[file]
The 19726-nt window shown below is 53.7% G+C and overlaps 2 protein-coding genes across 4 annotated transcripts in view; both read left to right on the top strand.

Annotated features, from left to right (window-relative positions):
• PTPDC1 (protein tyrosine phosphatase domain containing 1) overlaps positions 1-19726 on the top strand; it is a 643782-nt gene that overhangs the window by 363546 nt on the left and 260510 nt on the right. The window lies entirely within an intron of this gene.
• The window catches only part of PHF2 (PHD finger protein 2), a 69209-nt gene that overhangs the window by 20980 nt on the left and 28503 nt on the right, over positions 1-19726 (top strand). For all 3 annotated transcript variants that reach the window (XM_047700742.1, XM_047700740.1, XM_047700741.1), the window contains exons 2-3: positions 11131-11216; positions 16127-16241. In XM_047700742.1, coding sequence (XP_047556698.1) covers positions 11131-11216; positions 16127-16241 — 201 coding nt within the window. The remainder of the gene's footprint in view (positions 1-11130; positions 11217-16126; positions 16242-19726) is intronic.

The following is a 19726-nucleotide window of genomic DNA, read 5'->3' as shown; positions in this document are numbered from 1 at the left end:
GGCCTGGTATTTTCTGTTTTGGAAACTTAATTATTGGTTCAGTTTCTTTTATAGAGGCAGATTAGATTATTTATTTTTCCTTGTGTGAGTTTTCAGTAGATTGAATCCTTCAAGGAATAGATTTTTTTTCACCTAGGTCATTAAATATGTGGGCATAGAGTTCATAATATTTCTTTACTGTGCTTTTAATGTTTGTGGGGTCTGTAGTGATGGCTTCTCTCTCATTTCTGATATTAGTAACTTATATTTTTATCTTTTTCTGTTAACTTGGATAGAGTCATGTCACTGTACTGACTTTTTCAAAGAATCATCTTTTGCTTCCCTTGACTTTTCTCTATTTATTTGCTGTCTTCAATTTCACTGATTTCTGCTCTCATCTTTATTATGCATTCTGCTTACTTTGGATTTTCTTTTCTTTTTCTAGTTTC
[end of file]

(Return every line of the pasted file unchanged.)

The 19726-nt window shown below is 53.7% G+C and overlaps 2 protein-coding genes across 4 annotated transcripts in view; both read left to right on the top strand.

Annotated features, from left to right (window-relative positions):
• PTPDC1 (protein tyrosine phosphatase domain containing 1) overlaps positions 1-19726 on the top strand; it is a 643782-nt gene that overhangs the window by 363546 nt on the left and 260510 nt on the right. The window lies entirely within an intron of this gene.
• The window catches only part of PHF2 (PHD finger protein 2), a 69209-nt gene that overhangs the window by 20980 nt on the left and 28503 nt on the right, over positions 1-19726 (top strand). For all 3 annotated transcript variants that reach the window (XM_047700742.1, XM_047700740.1, XM_047700741.1), the window contains exons 2-3: positions 11131-11216; positions 16127-16241. In XM_047700742.1, coding sequence (XP_047556698.1) covers positions 11131-11216; positions 16127-16241 — 201 coding nt within the window. The remainder of the gene's footprint in view (positions 1-11130; positions 11217-16126; positions 16242-19726) is intronic.

The following is a 19726-nucleotide window of genomic DNA, read 5'->3' as shown; positions in this document are numbered from 1 at the left end:
GGCCTGGTATTTTCTGTTTTGGAAACTTAATTATTGGTTCAGTTTCTTTTATAGAGGCAGATTAGATTATTTATTTTTCCTTGTGTGAGTTTTCAGTAGATTGAATCCTTCAAGGAATAGATTTTTTTTCACCTAGGTCATTAAATATGTGGGCATAGAGTTCATAATATTTCTTTACTGTGCTTTTAATGTTTGTGGGGTCTGTAGTGATGGCTTCTCTCTCATTTCTGATATTAGTAACTTATATTTTTATCTTTTTCTGTTAACTTGGATAGAGTCATGTCACTGTACTGACTTTTTCAAAGAATCATCTTTTGCTTCCCTTGACTTTTCTCTATTTATTTGCTGTCTTCAATTTCACTGATTTCTGCTCTCATCTTTATTATGCATTCTGCTTACTTTGGATTTTCTTTTCTTTTTCTAGTTTC